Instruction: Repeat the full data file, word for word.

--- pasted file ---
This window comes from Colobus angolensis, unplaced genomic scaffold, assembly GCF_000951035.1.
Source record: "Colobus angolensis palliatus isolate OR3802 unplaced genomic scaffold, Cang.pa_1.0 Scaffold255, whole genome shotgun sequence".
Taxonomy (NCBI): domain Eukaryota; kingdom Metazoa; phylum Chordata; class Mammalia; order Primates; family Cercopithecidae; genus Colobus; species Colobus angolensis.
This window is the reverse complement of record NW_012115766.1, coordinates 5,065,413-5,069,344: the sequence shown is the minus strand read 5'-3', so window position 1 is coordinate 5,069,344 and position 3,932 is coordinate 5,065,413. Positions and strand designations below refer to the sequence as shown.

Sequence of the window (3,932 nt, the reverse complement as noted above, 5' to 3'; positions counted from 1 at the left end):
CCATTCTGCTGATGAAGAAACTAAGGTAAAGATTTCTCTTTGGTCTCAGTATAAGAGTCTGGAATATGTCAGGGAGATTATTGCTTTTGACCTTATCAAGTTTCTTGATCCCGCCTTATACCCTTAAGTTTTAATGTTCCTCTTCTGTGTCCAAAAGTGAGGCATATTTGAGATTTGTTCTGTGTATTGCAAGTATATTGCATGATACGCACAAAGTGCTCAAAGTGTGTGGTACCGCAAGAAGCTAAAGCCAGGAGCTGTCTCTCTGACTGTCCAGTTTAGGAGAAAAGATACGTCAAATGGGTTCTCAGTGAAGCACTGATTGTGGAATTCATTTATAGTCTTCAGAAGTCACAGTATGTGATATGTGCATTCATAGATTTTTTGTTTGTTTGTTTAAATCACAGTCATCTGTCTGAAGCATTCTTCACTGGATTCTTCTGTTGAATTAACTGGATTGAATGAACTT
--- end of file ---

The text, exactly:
This window comes from Colobus angolensis, unplaced genomic scaffold, assembly GCF_000951035.1.
Source record: "Colobus angolensis palliatus isolate OR3802 unplaced genomic scaffold, Cang.pa_1.0 Scaffold255, whole genome shotgun sequence".
Taxonomy (NCBI): domain Eukaryota; kingdom Metazoa; phylum Chordata; class Mammalia; order Primates; family Cercopithecidae; genus Colobus; species Colobus angolensis.
This window is the reverse complement of record NW_012115766.1, coordinates 5,065,413-5,069,344: the sequence shown is the minus strand read 5'-3', so window position 1 is coordinate 5,069,344 and position 3,932 is coordinate 5,065,413. Positions and strand designations below refer to the sequence as shown.

Sequence of the window (3,932 nt, the reverse complement as noted above, 5' to 3'; positions counted from 1 at the left end):
CCATTCTGCTGATGAAGAAACTAAGGTAAAGATTTCTCTTTGGTCTCAGTATAAGAGTCTGGAATATGTCAGGGAGATTATTGCTTTTGACCTTATCAAGTTTCTTGATCCCGCCTTATACCCTTAAGTTTTAATGTTCCTCTTCTGTGTCCAAAAGTGAGGCATATTTGAGATTTGTTCTGTGTATTGCAAGTATATTGCATGATACGCACAAAGTGCTCAAAGTGTGTGGTACCGCAAGAAGCTAAAGCCAGGAGCTGTCTCTCTGACTGTCCAGTTTAGGAGAAAAGATACGTCAAATGGGTTCTCAGTGAAGCACTGATTGTGGAATTCATTTATAGTCTTCAGAAGTCACAGTATGTGATATGTGCATTCATAGATTTTTTGTTTGTTTGTTTAAATCACAGTCATCTGTCTGAAGCATTCTTCACTGGATTCTTCTGTTGAATTAACTGGATTGAATGAACTT